Finding balance in our exercise between internal and external training is a vitally important part of ensuring our musculoskeletal health and mitigating injury.
We firstly need to define what is ‘internal’ and what is ‘external’ training, as they are terms that are not widely used in the fitness and health industries currently. (give it time)
Internal training is training the internal mechanics of the body.
Training the joints, the tissues around the joints and the Central Nervous System (CNS) to work in and control their full Range of Motion (ROM) which includes axial rotations.
In clinic, we use Functional Range Conditioning® (FRC®) and Kinstretch® for this work, as it is industry leading, scientifically developed and has proven efficacy.
Take for example; If we assess your shoulder and it isn’t rotating through a full axial rotation, then simply we classify you as not having a shoulder. (A shoulder, by definition, has a full axial rotation capability.)
What you have, is a qusai-useless hinge-ish joint stuck to the side of your torso, not a shoulder.
How do we turn this useless joint into an actual shoulder? Internal training. Focusing on making the biological changes in your tissues and CNS to allow that shoulder to work through its full axial rotation, and to gain control over the ROM that you have and are creating.
Another classic is the knee, a joint that requires internal and external rotation of the Tibia & Fibula for safe and full function (this rotation is wholly ignored by standard “rehab”, in favour of increasing its flexion and extension, where funnily enough, you need the rotation to possess full flexion & extension and help mitigate re-injury in the future.)
When we have a knee that doesn’t move in internal or external rotation come through the clinic, it is classified as a non-knee. You do not have a knee; you have a semi functioning hinge in desperate need of internal training.
As a side note: it is supremely disappointing that people are still being taught, in PT schools, claimed ‘up to date’ rehab upskilling courses, and even in high schools, that we have ‘hinge joints’. Aka the elbow and knee are “hinge” joints which suggests it is only capable of flexion and extension, completely discounting its requirement of rotation to allow specific mechanics. Thus, completely disregarding human biotensegrity of movement and harkens back to when we first started dissecting bodies however many hundred years ago simply looking at them secularly and stagnantly, rather than observing full chain motion. But I digress…
So, what is external training then?
External training is when we move into ‘man-made’ constructs. Get into ‘this ideal position’ (don’t even get us started on this, that’s a whole other article), with equipment added in in the form of Barbells, Kettle Bells, Dumbbell’s, bands etc…basically, any movement with a name is man-made.
This is external training. AKA, the “fun stuff”, that for some reason, being the competitive meat-bags that we are, we like to compare the numbers of what we can do against others, “How much can you bench, bro?” as if it matters…!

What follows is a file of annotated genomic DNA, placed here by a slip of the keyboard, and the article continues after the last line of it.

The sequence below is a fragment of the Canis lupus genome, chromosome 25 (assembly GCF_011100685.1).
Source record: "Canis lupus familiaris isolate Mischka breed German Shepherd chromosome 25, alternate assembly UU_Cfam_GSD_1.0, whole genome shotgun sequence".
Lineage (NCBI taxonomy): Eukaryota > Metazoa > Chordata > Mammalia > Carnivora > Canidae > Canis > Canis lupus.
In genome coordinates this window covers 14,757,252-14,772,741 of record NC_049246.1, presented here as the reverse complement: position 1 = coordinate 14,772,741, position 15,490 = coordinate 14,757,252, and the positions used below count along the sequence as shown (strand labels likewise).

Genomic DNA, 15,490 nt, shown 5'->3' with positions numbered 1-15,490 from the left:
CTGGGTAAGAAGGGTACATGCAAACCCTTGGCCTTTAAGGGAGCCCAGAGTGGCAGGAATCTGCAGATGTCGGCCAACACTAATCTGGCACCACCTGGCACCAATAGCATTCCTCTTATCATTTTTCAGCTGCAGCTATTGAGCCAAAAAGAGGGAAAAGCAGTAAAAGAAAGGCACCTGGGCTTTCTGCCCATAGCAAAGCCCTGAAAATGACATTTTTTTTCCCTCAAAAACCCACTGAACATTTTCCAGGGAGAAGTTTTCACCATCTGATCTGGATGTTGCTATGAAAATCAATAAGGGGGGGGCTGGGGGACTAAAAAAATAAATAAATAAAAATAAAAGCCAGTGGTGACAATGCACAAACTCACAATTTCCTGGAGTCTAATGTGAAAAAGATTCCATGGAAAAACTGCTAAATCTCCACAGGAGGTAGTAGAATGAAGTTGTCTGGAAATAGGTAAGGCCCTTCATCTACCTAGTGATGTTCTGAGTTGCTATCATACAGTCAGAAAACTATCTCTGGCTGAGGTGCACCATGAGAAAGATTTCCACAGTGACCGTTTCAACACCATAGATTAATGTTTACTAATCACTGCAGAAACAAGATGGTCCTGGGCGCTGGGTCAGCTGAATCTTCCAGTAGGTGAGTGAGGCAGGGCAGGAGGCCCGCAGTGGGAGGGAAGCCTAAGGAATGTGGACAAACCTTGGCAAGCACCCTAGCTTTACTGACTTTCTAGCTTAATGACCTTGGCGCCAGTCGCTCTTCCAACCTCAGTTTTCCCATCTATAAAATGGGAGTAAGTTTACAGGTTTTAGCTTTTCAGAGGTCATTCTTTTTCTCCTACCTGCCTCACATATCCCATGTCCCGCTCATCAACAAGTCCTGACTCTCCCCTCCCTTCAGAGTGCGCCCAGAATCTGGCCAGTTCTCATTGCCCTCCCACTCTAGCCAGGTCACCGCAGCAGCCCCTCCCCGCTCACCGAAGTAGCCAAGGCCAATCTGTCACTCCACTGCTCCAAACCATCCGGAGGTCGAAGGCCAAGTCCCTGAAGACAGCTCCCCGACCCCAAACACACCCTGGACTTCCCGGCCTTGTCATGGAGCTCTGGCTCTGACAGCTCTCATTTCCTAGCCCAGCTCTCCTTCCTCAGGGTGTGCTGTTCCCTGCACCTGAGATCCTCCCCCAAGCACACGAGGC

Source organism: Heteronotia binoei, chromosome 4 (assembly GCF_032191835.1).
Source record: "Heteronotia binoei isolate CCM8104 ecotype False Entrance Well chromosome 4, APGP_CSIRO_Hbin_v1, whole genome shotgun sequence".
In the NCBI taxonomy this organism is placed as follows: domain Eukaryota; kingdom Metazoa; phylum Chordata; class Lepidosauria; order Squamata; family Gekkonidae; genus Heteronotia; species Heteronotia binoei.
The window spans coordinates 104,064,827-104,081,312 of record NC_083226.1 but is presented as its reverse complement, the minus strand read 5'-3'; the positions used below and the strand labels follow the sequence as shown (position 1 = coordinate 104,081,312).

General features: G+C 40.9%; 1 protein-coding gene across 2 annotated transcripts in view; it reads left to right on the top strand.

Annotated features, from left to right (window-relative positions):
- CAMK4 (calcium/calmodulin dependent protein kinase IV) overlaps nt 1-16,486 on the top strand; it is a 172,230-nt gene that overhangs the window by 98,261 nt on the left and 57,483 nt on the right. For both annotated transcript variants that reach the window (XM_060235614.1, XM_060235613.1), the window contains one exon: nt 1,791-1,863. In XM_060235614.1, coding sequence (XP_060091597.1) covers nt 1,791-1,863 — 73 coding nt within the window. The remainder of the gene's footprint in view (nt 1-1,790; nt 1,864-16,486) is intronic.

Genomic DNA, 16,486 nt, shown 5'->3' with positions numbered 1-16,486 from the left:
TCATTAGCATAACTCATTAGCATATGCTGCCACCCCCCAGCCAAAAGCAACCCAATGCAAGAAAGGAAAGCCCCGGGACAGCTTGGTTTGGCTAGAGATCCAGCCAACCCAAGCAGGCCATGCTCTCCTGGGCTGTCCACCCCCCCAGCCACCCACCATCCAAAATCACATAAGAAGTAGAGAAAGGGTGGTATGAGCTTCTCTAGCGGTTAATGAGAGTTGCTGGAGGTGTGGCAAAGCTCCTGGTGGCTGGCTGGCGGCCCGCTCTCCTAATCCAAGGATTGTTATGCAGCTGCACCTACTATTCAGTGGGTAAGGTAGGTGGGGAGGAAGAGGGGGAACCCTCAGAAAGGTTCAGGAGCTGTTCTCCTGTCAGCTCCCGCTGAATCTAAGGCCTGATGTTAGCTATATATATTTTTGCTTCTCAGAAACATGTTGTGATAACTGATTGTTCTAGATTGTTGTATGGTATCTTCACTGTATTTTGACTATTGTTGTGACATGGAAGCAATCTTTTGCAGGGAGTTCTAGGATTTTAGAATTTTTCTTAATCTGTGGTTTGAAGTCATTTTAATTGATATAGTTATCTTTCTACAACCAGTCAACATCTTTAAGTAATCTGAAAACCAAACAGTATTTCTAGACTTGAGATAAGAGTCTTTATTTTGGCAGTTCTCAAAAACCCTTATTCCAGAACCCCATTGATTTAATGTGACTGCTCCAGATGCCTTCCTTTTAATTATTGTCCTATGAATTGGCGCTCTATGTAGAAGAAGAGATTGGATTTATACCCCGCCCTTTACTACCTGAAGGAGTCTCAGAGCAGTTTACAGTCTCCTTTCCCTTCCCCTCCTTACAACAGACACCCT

But let us also not forget that external training, is not simply limited to the gym. The sport you play; Be it multi-sport, basketball, martial arts, cycling etc., IS external training. Running, is external training, and guess what, if you ‘don’t have a knee’, it will lead you down a slippery slope.
Now we have defined internal and external training, you must surely be seeing the correlation as to why it is so important to strike a balance between the two?
A human body functions through autonomous movement and force production, and therefore the body is the tool we use to create this; From taking a glass to your mouth, to running a marathon, to doing a take down in in your martial art etc. We need our bodies to work optimally and efficiently.
Would you try to chop down a tree with a blunt axe with a wobbly handle? I would not.
I would, however, sharpen the axe and stabilise the handle so a) it would be more efficient so I could cut down the tree faster, with less effort, and b) wouldn’t break halfway through. So, why wouldn’t you do the same with your body to ensure efficiency and mitigate injury?
For us to engage in the external training we enjoy safely and efficiently, we need to ensure that we have the internal capabilities, or prerequisites, to do them. We need to continuously assess our bodies, our tool, and internally train what is found to be lacking before we start loading them willy-nilly in external training.
With that being said, you do not have to give up external training while you are internal training. But rather strike a balance between the two. If all your joints are working well apart from one shoulder, then you have a huge amount of external training still available to you, that you combine your internal training of your shoulder in with.
And finally, do we ever reach a point where we do not need internally train? No.
Internal training is maintenance for our bodies, “motion is lotion”. If we stop, over time, movements start to become less efficient, putting more strain on the body and increasing the chance of injury.
However, once you have scratched the surface and begin to really understand what internal training is, those of you that are super competitive or looking for the next advantage, will thrive on internal training challenges. Those who are perhaps less competitive, will quickly come to appreciate the changes in movement fluidity and pain free motion that comes from internal training.